It is that color coding, Johns Hopkins University psychologists have now demonstrated, that allows spectators, players and coaches at major sporting events to overcome humans' natural limit of tracking no more than three objects at a time.
"We've known for some time that human beings are limited to paying attention to no more than three objects at any one time," said Justin Halberda, assistant professor of psychological and brain sciences in the university's' Zanvyl Krieger School of Arts and Sciences.
"We report the rather surprising result that people can focus on more than three items at a time if those items share a common color," he said. "Our research suggests that the common color allows people to overcome the usual limit, because the 'color coding' enables them to perceive the separate individuals as a single set."
Thus: Miami Heat fans perceive their five white-jerseyed players as a unit in action against five blue-shirted Dallas Mavericks. England's football faithful can track their white-shirted field players against Sweden's yellow-garbed 10. (Since soccer goalies wear different colors than field players, though, fans of both clubs may have to think a moment before remembering which keeper goes with which team.)
The color-sorting ability comes in handy not just in sports. Poker players get a feel for the size of the pot by checking out different colored chips; a glance in the cooler tells a picnic organizer whether she has the right mix of red Coke cans and blue Pepsis.
Knowing that color is the key to making sense of large numbers of objects "informs our understanding of the structure of visual cognition and reveals that humans rely on early visual features to attend large sets in parallel," Halberda said. "Ongoing work in our lab is revealing which other features humans might use."
Halberda and Feigenson reached their conclusion by asking Johns Hopkins undergraduate volunteers to view series of colored dots flashing onto a black computer screen. The subjects were asked to estimate the number of dots in one randomly selected set on each trial.
Half the time, the subjects were told in advance whether to pay attention to, say, just the red dots or just the green ones. Otherwise, the subjects were required to store as much information as possible in visual memory from what they saw briefly onscreen
Some sets contained as many as 35 dots and subjects viewed the sets for less than one half second, which Halberda points out "is too short to allow the subjects to actually count the dots." Subjects were very accurate when told in advance which set to pay attention to, regardless of how many different colors were present, revealing that humans are able to select a set that shares a common color. Subjects were also very accurate at enumerating a color subset when asked after the flash of dots so long as the flash contained three or fewer colors.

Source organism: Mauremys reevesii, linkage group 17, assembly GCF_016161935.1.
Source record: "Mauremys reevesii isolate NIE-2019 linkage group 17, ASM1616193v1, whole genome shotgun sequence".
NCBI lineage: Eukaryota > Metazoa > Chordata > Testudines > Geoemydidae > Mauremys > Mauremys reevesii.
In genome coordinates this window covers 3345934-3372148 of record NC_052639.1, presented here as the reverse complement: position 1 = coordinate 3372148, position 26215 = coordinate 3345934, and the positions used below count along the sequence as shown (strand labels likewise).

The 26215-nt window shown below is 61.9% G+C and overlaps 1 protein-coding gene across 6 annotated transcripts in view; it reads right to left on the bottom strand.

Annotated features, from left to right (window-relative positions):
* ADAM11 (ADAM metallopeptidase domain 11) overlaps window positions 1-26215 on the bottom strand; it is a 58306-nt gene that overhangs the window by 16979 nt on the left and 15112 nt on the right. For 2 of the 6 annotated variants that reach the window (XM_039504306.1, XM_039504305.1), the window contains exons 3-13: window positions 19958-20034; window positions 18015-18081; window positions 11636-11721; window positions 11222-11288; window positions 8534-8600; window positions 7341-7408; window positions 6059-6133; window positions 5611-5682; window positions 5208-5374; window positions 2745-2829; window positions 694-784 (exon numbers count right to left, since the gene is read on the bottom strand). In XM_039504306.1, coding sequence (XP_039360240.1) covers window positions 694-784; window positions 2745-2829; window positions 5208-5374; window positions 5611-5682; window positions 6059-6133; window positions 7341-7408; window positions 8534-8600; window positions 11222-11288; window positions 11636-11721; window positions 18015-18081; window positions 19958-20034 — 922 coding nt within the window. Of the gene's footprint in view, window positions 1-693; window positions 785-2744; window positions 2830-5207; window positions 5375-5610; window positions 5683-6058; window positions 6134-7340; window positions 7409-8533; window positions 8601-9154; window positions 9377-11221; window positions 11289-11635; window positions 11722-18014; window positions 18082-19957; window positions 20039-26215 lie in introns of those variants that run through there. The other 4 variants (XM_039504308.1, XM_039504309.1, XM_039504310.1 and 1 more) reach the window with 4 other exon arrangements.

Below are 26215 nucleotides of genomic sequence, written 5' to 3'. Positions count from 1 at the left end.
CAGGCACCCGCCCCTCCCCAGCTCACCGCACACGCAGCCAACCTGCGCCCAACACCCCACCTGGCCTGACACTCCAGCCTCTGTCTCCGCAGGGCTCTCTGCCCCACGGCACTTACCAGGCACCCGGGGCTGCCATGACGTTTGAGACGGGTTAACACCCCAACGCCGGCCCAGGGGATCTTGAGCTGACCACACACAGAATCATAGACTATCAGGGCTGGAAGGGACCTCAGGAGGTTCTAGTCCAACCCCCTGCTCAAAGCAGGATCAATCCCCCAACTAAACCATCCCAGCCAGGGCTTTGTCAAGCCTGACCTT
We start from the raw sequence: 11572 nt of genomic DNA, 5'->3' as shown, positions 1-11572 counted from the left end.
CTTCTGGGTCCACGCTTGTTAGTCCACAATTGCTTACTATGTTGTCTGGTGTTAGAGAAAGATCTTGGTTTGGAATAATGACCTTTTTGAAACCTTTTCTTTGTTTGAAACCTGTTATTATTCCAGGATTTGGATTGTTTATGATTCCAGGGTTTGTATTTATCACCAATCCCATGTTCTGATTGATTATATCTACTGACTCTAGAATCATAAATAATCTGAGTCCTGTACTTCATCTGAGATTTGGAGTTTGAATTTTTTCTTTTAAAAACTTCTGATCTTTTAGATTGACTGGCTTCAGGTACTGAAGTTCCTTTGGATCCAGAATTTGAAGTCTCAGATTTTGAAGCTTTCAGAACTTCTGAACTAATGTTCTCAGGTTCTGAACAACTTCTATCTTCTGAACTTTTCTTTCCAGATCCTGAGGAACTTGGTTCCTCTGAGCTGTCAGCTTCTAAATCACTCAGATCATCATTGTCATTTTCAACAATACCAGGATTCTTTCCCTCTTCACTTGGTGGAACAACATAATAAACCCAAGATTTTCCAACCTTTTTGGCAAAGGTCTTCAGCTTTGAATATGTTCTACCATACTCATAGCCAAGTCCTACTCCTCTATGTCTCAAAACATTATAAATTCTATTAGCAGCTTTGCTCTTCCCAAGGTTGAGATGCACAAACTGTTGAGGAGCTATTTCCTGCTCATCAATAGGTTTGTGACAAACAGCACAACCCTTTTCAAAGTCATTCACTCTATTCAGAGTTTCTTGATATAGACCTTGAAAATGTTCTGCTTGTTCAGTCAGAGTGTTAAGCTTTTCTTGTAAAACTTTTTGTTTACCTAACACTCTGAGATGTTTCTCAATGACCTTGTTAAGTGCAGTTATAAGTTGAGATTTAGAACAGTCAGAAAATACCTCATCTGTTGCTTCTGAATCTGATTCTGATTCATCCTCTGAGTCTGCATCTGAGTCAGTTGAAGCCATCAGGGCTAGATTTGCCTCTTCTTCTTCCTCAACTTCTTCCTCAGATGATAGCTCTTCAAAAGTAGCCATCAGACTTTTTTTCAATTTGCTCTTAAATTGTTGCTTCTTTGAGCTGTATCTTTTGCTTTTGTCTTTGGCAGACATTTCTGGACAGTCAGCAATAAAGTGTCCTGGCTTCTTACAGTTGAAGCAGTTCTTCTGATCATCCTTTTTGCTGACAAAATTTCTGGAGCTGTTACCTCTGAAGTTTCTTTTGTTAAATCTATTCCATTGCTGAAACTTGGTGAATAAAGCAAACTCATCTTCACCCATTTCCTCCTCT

"We found that humans are unable to store information from more than three sets at once," Halberda said. "This places an important constraint on how humans think about and interact with sets in the world."
Lisa DeNike | EurekAlert!
Obstructing the ‘inner eye’
07.07.2017 | Friedrich-Schiller-Universität Jena
Drone vs. truck deliveries: Which create less carbon pollution?
31.05.2017 | University of Washington
3-D shape acquisition using water displacement as the shape sensor for the reconstruction of complex objects
A global team of computer scientists and engineers have developed an innovative technique that more completely reconstructs challenging 3D objects. An ancient...
Physicists have developed a new technique that uses electrical voltages to control the electron spin on a chip. The newly-developed method provides protection from spin decay, meaning that the contained information can be maintained and transmitted over comparatively large distances, as has been demonstrated by a team from the University of Basel’s Department of Physics and the Swiss Nanoscience Institute. The results have been published in Physical Review X.
For several years, researchers have been trying to use the spin of an electron to store and transmit information. The spin of each electron is always coupled...
What is the mass of a proton? Scientists from Germany and Japan successfully did an important step towards the most exact knowledge of this fundamental constant. By means of precision measurements on a single proton, they could improve the precision by a factor of three and also correct the existing value.
To determine the mass of a single proton still more accurate – a group of physicists led by Klaus Blaum and Sven Sturm of the Max Planck Institute for Nuclear...
The research team of Prof. Dr. Oliver Einsle at the University of Freiburg's Institute of Biochemistry has long been exploring the functioning of nitrogenase....
A one trillion tonne iceberg - one of the biggest ever recorded -- has calved away from the Larsen C Ice Shelf in Antarctica, after a rift in the ice,...
21.07.2017 | Event News
19.07.2017 | Event News
12.07.2017 | Event News
24.07.2017 | Power and Electrical Engineering
24.07.2017 | Materials Sciences
24.07.2017 | Materials Sciences